How many perfect referral opportunities do you think slip through the fingers of your colleagues at the bank every day?
I hear stories all the time about bank employees answering customer questions but stopping short of actually recommending them to the resource they often need: the bank advisor. Whose fault is that?
As a leader, it is up to you and no one else to get more referrals from fellow bank employees. You need to assess and address the leadership issues in the bank structure, as well as how you can influence bank employees to give you more referrals.
Finally, you need to consider how you can provide ongoing coaching and recognition for success.
Begin by reviewing what is supposed to happen during the referral process. Supposedly, a teller, loan officer or trust officer will recognize when a customer needs your services and will refer them over to see you. Sometimes a bank will pay a nominal reward as well.
Is that system working for you? If it is, you're doing well. (You're also in the minority.) As is so often the case, reality in this industry is often different from what is drawn up on paper. The reality is that other bank employees are worried about their own metrics-not yours-and if they remember to refer you, it's simply a bonus.
Then you have issues of trust (and I don't mean an investment trust). Trust officers may even see you as a threat.
However, it is not your boss's job to fix this situation. It also is not the bank president's job, or anyone else's for that matter.
The job is yours and yours alone. So how do you start? You need to think like a wholesaler. A wholesaler's job is to influence a large group of people to recommend their products. But in this case, the product isn't a mutual fund or any physical product. It's you. But there are still lessons to draw from the wholesaling playbook that can be adapted to solve this problem.
The first thing you need to do is build relationships. That means getting to know people and helping them solve their problems to earn their trust and respect.
If you don't know how to do that, just ask them. Believe me, they'll tell you. You can forget getting more referrals if you don't have much of a relationship. Just like the horse before the cart, the relationship has to come before the referral.
Next you have to turn up the volume and get your message out.
Forget about sending e-mails; they'll be deleted. Forget about stopping by their desk and chatting; people are too busy.
So what would a good wholesaler do? A "lunch and learn," of course. Pizza is always a good way to get a group together and the price of admission is your 10-minute presentation.
A mutual fund wholesaler would educate about products while you need to educate about how to identify potential referrals. I would go back to a referral you received in the past and talk about the needs of that client.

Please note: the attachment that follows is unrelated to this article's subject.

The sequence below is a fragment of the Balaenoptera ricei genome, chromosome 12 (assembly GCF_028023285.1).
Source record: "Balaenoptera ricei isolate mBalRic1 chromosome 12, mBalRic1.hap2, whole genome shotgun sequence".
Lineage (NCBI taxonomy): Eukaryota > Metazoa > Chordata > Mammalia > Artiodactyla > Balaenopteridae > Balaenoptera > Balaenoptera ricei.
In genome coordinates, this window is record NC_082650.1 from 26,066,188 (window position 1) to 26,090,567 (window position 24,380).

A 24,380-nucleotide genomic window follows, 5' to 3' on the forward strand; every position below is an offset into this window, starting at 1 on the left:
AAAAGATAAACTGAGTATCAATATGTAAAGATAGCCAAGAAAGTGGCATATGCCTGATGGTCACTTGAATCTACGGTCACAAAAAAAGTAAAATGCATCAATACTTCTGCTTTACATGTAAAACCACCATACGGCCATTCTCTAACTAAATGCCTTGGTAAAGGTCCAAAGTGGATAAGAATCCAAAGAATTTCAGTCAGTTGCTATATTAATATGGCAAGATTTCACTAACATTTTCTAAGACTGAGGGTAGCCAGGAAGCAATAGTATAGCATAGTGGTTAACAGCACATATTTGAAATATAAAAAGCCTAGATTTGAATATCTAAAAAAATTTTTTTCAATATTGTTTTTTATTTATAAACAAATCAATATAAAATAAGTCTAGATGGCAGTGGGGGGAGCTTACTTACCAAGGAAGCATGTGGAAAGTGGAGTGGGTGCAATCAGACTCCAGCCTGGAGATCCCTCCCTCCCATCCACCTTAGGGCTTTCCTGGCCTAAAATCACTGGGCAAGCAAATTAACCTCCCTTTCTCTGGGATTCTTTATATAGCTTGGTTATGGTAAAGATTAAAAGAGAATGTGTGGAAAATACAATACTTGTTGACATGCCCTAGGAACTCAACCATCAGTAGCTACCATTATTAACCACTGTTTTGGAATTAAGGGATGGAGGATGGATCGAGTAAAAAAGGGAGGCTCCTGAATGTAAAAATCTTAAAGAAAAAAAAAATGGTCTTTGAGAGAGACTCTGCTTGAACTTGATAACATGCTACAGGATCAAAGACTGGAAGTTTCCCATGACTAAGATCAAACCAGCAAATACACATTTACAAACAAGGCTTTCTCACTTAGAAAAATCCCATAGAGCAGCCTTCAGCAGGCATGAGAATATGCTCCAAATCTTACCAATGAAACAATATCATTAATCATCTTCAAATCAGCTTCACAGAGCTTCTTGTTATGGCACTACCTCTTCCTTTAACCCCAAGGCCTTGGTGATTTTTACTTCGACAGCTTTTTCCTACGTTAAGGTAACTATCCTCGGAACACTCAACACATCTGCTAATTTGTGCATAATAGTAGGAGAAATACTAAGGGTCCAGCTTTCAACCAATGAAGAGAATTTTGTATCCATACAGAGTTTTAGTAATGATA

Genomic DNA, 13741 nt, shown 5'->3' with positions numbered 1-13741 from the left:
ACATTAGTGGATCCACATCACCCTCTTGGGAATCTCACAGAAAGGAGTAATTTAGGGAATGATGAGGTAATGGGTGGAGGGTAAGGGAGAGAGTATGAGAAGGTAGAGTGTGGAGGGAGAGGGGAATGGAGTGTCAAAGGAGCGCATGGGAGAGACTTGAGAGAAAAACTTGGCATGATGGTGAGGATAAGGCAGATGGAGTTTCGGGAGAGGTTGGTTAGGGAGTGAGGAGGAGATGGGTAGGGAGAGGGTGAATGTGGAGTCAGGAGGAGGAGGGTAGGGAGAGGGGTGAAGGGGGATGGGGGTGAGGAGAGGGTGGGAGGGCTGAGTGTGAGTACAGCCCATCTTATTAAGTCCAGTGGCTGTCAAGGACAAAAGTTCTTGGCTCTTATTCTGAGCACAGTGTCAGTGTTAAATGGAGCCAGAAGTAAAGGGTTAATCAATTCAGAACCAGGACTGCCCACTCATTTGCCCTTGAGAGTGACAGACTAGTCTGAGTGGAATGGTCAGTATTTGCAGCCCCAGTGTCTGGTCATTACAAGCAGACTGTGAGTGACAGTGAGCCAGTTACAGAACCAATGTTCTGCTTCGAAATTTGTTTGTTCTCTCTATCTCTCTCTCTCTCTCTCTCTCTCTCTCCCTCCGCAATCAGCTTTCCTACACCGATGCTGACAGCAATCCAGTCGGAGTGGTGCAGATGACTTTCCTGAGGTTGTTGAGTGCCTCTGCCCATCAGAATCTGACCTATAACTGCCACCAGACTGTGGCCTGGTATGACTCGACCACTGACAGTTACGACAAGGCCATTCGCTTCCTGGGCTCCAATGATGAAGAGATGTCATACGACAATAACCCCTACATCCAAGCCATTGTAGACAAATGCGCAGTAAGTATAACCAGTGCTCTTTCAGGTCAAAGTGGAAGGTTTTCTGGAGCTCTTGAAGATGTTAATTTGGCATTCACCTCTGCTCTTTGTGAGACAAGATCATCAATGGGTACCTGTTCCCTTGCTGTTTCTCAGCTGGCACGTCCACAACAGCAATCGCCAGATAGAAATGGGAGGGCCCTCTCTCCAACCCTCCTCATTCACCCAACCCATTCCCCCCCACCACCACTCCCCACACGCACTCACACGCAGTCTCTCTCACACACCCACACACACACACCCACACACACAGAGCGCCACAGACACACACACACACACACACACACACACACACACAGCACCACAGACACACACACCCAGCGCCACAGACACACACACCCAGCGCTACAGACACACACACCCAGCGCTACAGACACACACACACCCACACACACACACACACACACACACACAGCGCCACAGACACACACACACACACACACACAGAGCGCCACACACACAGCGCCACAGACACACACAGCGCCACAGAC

You should focus on how to identify that need, the dreadful consequences of the client leaving the bank without filling that need, and the exact words they should use to refer that client to you to fill that need.
Stories are great, examples are better and a testimonial is the best. If one person stands up and shares a story of how they identified the need, sent the client to you and the client was better served, everyone is a winner.
The important step is before your lunch. Check with people you have received a referral from and ask them if they would mind sharing their story during the meeting. If the bank provides a reward for referrals, a great time to present this reward is at the conclusion of that story in front of everyone present. Let them go back to work with their stomachs full but their wallets hungry.
I recommend holding the meeting on a regular schedule. Every two weeks is good, but never on a Friday. Say, the first and third Thursday of every month in the conference room. And you may need to do two shifts because not everyone takes lunch at the same time.
Another tool from the wholesaler bag of tricks is "trinkets and trash." Anything you have, like pens, mugs and T-shirts, can be used as prizes. If someone answers a question, they get a prize. They sent a referral; they get a prize, and so on.
Of course, role playing is also essential. Have them role play with one person as a customer and then switch. The best role playing participants should also get prizes.
If you need more ideas, ask your wholesaler contacts. They may even ask if they can attend the meeting.
To get the most benefit from these types of meetings, you'll need to provide recognition for every success. Have them stand up in the meeting and get cheered. If you have a reward system, hand them out.
And did I forget to mention the importance of contests? Yes, have a monthly contest for the most referrals and see what you are able to use as prizes (compliance may have a limit to what you can spend).
Each month only focus on one type of client need at a time. Focus on how to identify that need, what type of questions to ask and the exact script to refer you. Ongoing coaching by you as the leader is the only way to consistently make those referrals happen.
If you are not the only consultant in the bank, the semi-monthly lunch meetings may have some political ramifications that you need to work out. This is not the only way to get referrals, after all.
In conclusion, you need to be the leader in getting the referral process going, adopt some wholesaling type of techniques like lunch meetings, keep the referrals coming consistently, and provide ongoing coaching and recognition for success. At the end of the day, no one else is able to do this the way you can as a leader.
Todd Colbeck is founder and principal of Colbeck Coaching Group, a subsidiary of General Business Center. He can be reached at firstname.lastname@example.org.
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